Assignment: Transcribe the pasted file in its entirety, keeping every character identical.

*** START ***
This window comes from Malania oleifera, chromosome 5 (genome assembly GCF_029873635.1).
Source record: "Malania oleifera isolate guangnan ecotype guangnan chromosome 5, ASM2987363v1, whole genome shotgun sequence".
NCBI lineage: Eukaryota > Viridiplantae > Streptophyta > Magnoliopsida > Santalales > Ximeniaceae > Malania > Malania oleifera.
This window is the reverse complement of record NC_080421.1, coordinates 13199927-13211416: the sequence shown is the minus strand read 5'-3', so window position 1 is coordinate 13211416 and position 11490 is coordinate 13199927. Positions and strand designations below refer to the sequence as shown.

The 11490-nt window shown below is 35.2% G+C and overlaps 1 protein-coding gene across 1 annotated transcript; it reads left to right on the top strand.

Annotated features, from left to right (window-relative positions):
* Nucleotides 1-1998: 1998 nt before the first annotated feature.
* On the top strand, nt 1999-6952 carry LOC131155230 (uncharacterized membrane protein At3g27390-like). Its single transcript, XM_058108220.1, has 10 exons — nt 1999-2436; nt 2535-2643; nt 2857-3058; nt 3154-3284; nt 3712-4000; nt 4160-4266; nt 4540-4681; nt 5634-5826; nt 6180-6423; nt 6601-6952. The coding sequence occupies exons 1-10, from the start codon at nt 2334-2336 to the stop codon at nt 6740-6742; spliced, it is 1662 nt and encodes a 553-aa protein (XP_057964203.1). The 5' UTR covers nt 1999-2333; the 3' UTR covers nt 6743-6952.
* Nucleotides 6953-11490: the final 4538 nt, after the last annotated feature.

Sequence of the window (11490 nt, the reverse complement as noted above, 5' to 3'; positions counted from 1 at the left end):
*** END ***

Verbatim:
This window comes from Malania oleifera, chromosome 5 (genome assembly GCF_029873635.1).
Source record: "Malania oleifera isolate guangnan ecotype guangnan chromosome 5, ASM2987363v1, whole genome shotgun sequence".
NCBI lineage: Eukaryota > Viridiplantae > Streptophyta > Magnoliopsida > Santalales > Ximeniaceae > Malania > Malania oleifera.
This window is the reverse complement of record NC_080421.1, coordinates 13199927-13211416: the sequence shown is the minus strand read 5'-3', so window position 1 is coordinate 13211416 and position 11490 is coordinate 13199927. Positions and strand designations below refer to the sequence as shown.

The 11490-nt window shown below is 35.2% G+C and overlaps 1 protein-coding gene across 1 annotated transcript; it reads left to right on the top strand.

Annotated features, from left to right (window-relative positions):
* Nucleotides 1-1998: 1998 nt before the first annotated feature.
* On the top strand, nt 1999-6952 carry LOC131155230 (uncharacterized membrane protein At3g27390-like). Its single transcript, XM_058108220.1, has 10 exons — nt 1999-2436; nt 2535-2643; nt 2857-3058; nt 3154-3284; nt 3712-4000; nt 4160-4266; nt 4540-4681; nt 5634-5826; nt 6180-6423; nt 6601-6952. The coding sequence occupies exons 1-10, from the start codon at nt 2334-2336 to the stop codon at nt 6740-6742; spliced, it is 1662 nt and encodes a 553-aa protein (XP_057964203.1). The 5' UTR covers nt 1999-2333; the 3' UTR covers nt 6743-6952.
* Nucleotides 6953-11490: the final 4538 nt, after the last annotated feature.

Sequence of the window (11490 nt, the reverse complement as noted above, 5' to 3'; positions counted from 1 at the left end):